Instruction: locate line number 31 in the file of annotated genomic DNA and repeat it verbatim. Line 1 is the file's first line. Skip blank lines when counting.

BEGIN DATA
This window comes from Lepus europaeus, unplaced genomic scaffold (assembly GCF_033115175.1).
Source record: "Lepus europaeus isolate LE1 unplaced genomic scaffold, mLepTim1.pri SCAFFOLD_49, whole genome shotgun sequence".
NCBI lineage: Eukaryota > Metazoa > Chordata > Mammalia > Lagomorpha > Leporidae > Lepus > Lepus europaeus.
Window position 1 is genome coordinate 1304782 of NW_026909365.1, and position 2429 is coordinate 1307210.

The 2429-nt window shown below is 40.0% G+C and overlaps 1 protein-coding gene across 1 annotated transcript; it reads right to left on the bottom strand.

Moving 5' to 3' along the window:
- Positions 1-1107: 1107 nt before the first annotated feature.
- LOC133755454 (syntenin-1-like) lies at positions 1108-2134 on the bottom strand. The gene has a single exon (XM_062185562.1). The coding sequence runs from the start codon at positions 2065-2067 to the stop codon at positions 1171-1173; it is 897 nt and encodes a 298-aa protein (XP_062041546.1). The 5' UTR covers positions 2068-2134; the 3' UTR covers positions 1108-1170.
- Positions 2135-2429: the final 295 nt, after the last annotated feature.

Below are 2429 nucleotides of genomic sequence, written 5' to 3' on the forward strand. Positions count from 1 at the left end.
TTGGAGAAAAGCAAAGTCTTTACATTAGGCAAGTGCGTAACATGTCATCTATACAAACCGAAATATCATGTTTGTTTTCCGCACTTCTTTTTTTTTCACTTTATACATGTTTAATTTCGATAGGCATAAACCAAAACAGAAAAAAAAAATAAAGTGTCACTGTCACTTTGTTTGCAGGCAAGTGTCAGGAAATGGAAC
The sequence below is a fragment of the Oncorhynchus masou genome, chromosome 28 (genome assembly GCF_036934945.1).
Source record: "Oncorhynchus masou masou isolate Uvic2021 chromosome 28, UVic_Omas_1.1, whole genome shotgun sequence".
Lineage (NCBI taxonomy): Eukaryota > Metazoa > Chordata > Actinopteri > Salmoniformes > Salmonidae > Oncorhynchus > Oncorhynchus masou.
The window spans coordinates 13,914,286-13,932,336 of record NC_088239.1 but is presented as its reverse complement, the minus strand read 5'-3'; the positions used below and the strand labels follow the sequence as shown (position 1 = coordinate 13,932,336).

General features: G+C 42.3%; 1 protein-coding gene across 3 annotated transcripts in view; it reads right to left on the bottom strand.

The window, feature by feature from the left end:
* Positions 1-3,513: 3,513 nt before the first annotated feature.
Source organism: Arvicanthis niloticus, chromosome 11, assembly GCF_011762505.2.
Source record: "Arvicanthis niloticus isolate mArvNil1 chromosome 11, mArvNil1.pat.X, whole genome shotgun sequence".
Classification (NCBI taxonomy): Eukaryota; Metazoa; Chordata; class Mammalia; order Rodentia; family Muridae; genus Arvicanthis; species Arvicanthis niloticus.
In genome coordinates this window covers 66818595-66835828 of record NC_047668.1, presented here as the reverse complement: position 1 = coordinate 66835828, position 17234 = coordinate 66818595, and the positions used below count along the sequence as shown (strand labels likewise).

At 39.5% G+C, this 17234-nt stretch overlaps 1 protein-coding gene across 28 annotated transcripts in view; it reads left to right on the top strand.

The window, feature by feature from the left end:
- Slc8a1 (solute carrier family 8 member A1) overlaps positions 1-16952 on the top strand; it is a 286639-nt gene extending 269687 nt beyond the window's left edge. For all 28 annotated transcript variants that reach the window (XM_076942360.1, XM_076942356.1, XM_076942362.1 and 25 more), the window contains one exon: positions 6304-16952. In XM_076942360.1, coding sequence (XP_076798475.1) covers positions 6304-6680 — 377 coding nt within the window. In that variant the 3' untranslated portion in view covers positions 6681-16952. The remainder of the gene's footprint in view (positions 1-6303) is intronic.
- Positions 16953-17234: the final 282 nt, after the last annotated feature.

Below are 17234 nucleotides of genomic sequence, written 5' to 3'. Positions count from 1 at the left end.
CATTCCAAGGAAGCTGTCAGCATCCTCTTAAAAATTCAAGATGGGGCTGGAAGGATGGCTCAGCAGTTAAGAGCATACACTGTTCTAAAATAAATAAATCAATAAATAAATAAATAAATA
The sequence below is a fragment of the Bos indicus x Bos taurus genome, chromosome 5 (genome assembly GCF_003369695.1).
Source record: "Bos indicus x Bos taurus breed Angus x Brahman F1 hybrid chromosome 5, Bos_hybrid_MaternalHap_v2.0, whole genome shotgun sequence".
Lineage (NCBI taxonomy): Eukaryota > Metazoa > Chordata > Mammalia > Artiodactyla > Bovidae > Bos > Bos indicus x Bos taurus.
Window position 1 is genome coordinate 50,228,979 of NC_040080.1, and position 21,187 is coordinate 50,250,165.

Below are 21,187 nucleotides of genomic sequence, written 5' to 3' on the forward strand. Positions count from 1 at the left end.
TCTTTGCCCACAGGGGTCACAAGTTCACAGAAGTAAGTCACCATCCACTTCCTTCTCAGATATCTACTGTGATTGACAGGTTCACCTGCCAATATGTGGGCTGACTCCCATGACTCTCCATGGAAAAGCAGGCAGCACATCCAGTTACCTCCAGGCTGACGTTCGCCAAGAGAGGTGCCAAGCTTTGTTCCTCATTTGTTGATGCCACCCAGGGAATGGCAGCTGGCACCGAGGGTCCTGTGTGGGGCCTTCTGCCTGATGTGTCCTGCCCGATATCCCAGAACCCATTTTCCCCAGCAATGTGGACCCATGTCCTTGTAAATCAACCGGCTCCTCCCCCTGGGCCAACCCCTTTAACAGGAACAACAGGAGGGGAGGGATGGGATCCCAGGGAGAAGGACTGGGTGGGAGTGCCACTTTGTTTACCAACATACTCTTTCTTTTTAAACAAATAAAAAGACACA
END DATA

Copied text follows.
Lineage (NCBI taxonomy): Eukaryota > Metazoa > Chordata > Mammalia > Artiodactyla > Bovidae > Bos > Bos indicus x Bos taurus.